That would make it impossible to use relative imports in sources cross-built across 2.12-2.13/2.14. Ideally, any changes should be 100% backwards compatible and not prohibit cross-building.

Alternatively we could postpone the change to version 3.

John Pretty Jun 1 '18

If we took this approach, there’s no reason why we couldn’t have a long transition period where both syntaxes are supported, before rewriting the compiler to take advantage of these promised compile-time speedups…

IMO better: have a compiler switch for which the default value will change at some future version. This way the speedup would become early available.


#95

Thanks for the summary, Andre! Scala 3 has a “Scala 2 mode” which could be the means of transitioning between different syntaxes.

Also note that package objects are currently compiled to an object whose name is package, and it’s currently possible to refer to it with,

`package`

so something else might need to change to support this. I also don’t like the idea of using a keyword as an identifier. It’s already done with this and super, but at least in those cases, those keywords are not used in other positions.


#96

A few miscellaneous thoughts:

Are we talking cost in terms of compiler complexity, or in terms of speed? If there is a major compiler-speed win to be had here, that’s worth thinking about.

That said, while I think it’s plausible to make absolute the default for imports, I am much more skeptical about that being the case for values, and we seem to be overlooking that aspect. The language is currently consistent that I can do both:

import scala.collection.mutable
import mutable.Map

and:

import scala.collection.mutable
...
val myMap = mutable.Map

I can see the first going away, but really not the second. I suspect that the supporting the second would require keeping most of the compiler cost, but I’m open to being told otherwise. More generally, this is my problem with the idea of changing the syntax of relative imports: it makes them inconsistent with the syntax elsewhere.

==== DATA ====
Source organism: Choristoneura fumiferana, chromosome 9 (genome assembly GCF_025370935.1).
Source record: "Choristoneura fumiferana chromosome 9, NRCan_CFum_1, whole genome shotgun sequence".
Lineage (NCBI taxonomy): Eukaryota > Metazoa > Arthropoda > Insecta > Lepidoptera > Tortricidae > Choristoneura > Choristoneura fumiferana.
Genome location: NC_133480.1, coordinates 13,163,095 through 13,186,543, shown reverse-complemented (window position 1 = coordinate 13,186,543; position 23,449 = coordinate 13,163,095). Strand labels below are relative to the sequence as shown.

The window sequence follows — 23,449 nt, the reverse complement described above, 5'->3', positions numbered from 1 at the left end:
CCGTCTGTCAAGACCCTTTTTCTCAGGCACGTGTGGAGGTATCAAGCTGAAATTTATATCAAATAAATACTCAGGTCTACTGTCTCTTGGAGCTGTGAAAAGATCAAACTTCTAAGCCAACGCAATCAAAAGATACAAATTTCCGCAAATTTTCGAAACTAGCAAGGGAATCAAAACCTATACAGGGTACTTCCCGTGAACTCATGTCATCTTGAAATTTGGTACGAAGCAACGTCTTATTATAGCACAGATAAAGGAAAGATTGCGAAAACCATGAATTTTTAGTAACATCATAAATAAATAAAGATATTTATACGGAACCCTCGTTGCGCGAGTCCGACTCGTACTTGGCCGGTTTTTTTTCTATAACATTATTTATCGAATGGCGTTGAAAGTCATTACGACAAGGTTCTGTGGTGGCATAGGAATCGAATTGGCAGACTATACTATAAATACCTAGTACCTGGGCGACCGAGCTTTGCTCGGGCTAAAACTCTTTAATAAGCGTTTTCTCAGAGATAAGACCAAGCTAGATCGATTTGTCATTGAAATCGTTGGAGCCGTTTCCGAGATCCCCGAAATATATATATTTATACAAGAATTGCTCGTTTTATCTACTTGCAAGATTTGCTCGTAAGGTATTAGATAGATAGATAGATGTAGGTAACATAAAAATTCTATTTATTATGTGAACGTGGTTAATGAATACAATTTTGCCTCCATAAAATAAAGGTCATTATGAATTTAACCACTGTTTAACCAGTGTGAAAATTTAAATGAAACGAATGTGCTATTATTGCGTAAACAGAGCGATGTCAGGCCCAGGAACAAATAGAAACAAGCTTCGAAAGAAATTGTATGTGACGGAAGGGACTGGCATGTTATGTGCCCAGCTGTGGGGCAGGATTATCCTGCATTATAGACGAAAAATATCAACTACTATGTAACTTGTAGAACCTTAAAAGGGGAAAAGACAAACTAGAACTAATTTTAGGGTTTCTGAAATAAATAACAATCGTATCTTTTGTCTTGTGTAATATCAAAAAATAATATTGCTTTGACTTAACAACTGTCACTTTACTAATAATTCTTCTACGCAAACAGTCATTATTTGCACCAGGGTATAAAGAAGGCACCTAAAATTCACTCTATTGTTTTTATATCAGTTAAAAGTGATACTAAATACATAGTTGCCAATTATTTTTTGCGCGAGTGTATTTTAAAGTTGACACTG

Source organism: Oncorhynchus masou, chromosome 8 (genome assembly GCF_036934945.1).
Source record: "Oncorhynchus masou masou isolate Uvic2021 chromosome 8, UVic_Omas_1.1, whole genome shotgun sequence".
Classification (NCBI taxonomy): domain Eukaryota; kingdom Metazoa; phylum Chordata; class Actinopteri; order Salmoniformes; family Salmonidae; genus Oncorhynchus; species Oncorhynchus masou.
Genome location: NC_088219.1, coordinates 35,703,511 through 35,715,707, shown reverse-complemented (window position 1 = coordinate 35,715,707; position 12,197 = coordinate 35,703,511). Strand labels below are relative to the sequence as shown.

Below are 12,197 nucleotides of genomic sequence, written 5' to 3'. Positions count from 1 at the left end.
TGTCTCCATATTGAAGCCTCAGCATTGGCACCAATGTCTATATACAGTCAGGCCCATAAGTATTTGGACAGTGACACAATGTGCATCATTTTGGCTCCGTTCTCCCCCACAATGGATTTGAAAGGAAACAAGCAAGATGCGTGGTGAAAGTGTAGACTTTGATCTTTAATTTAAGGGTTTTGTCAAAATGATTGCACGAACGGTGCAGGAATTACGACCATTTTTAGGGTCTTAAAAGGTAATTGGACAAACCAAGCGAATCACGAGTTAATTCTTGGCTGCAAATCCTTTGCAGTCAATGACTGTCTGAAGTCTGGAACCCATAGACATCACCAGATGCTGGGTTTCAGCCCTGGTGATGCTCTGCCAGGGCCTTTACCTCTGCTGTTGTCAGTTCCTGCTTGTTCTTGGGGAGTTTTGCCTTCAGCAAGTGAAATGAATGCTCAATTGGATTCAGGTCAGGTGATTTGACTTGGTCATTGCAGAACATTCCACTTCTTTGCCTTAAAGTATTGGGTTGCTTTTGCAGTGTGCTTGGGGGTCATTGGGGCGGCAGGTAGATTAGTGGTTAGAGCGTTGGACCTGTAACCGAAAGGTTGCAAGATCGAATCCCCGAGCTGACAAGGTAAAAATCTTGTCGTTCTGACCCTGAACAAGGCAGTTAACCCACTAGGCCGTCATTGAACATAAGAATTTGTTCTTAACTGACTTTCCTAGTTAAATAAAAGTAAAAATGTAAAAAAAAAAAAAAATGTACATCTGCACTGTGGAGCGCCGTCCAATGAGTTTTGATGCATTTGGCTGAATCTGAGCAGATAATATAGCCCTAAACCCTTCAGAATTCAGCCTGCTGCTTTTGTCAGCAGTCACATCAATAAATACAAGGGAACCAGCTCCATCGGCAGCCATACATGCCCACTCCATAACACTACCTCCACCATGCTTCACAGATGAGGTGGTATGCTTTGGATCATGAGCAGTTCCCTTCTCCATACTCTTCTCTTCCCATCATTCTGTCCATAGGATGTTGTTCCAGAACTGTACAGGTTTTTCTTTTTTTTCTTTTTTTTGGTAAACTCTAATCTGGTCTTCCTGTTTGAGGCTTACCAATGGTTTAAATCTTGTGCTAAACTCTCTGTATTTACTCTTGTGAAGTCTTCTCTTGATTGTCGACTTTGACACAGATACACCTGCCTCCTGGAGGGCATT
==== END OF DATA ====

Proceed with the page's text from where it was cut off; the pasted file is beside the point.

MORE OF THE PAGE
Agreed. While I don’t think it’s terribly critical, it would be a nice enhancement to the language. (And would reduce the pain of getting rid of relative imports.)

I’m pretty skeptical that this actually makes much difference in terms of comprehensibility – implicits are a mental hurdle to get over, but this hasn’t come up often in my experience as an additional one. And given how important imported implicits are for typeclasses, I’m very leery of messing with it, unless we wind up with a typeclass approach that doesn’t require it…


#97

Hi Mark!

I should be cautious about passing along vague promises about compiler performance, as (at the very least) it would require some significant compiler refactoring to reap the supposed benefits, but the claim is that the compiler would be less complex, which would present itself as a performance enhancement.

Regarding values, it wouldn’t be necessary to stop supporting your second example in order to benefit from the reduced complexity in the compiler. The logic goes that every directly-referenced identifier in a given scope would have to resolve to an identifier in a (probably small) set of absolute imported scopes, none of which should require (much) typechecking to resolve, as compared to relative imports which might require typechecking of the symbol being imported from in order to know what’s inside it. In theory, that’s a tiny cost-saving which accumulates for every single directly-referenced identifier being resolved.